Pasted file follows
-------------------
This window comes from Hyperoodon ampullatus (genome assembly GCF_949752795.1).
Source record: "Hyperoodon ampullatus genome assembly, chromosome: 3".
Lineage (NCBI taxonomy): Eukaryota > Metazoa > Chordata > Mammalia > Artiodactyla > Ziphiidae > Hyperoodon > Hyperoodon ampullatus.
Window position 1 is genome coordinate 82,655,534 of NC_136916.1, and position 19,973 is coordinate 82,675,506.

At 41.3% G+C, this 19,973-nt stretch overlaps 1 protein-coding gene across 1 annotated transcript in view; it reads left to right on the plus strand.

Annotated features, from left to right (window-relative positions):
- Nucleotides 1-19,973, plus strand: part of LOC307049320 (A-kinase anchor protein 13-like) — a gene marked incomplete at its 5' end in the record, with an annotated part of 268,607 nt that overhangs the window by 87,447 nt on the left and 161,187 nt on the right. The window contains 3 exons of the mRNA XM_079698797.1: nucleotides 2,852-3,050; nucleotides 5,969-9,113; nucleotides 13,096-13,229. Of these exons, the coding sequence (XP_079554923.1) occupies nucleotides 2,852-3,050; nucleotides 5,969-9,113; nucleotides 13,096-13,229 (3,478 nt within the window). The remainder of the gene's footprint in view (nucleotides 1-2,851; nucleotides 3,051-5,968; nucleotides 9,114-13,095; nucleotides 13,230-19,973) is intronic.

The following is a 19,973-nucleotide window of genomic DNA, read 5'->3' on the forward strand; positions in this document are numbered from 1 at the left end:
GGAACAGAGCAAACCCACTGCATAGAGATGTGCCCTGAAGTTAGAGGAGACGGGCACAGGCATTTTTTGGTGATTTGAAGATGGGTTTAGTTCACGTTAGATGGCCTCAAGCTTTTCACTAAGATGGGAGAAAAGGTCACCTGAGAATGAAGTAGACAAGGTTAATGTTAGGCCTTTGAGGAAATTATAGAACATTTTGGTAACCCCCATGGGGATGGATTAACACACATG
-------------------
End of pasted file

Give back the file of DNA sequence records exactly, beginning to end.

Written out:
This window comes from Hyperoodon ampullatus (genome assembly GCF_949752795.1).
Source record: "Hyperoodon ampullatus genome assembly, chromosome: 3".
Lineage (NCBI taxonomy): Eukaryota > Metazoa > Chordata > Mammalia > Artiodactyla > Ziphiidae > Hyperoodon > Hyperoodon ampullatus.
Window position 1 is genome coordinate 82,655,534 of NC_136916.1, and position 19,973 is coordinate 82,675,506.

At 41.3% G+C, this 19,973-nt stretch overlaps 1 protein-coding gene across 1 annotated transcript in view; it reads left to right on the plus strand.

Annotated features, from left to right (window-relative positions):
- Nucleotides 1-19,973, plus strand: part of LOC307049320 (A-kinase anchor protein 13-like) — a gene marked incomplete at its 5' end in the record, with an annotated part of 268,607 nt that overhangs the window by 87,447 nt on the left and 161,187 nt on the right. The window contains 3 exons of the mRNA XM_079698797.1: nucleotides 2,852-3,050; nucleotides 5,969-9,113; nucleotides 13,096-13,229. Of these exons, the coding sequence (XP_079554923.1) occupies nucleotides 2,852-3,050; nucleotides 5,969-9,113; nucleotides 13,096-13,229 (3,478 nt within the window). The remainder of the gene's footprint in view (nucleotides 1-2,851; nucleotides 3,051-5,968; nucleotides 9,114-13,095; nucleotides 13,230-19,973) is intronic.

The following is a 19,973-nucleotide window of genomic DNA, read 5'->3' on the forward strand; positions in this document are numbered from 1 at the left end:
GGAACAGAGCAAACCCACTGCATAGAGATGTGCCCTGAAGTTAGAGGAGACGGGCACAGGCATTTTTTGGTGATTTGAAGATGGGTTTAGTTCACGTTAGATGGCCTCAAGCTTTTCACTAAGATGGGAGAAAAGGTCACCTGAGAATGAAGTAGACAAGGTTAATGTTAGGCCTTTGAGGAAATTATAGAACATTTTGGTAACCCCCATGGGGATGGATTAACACACATG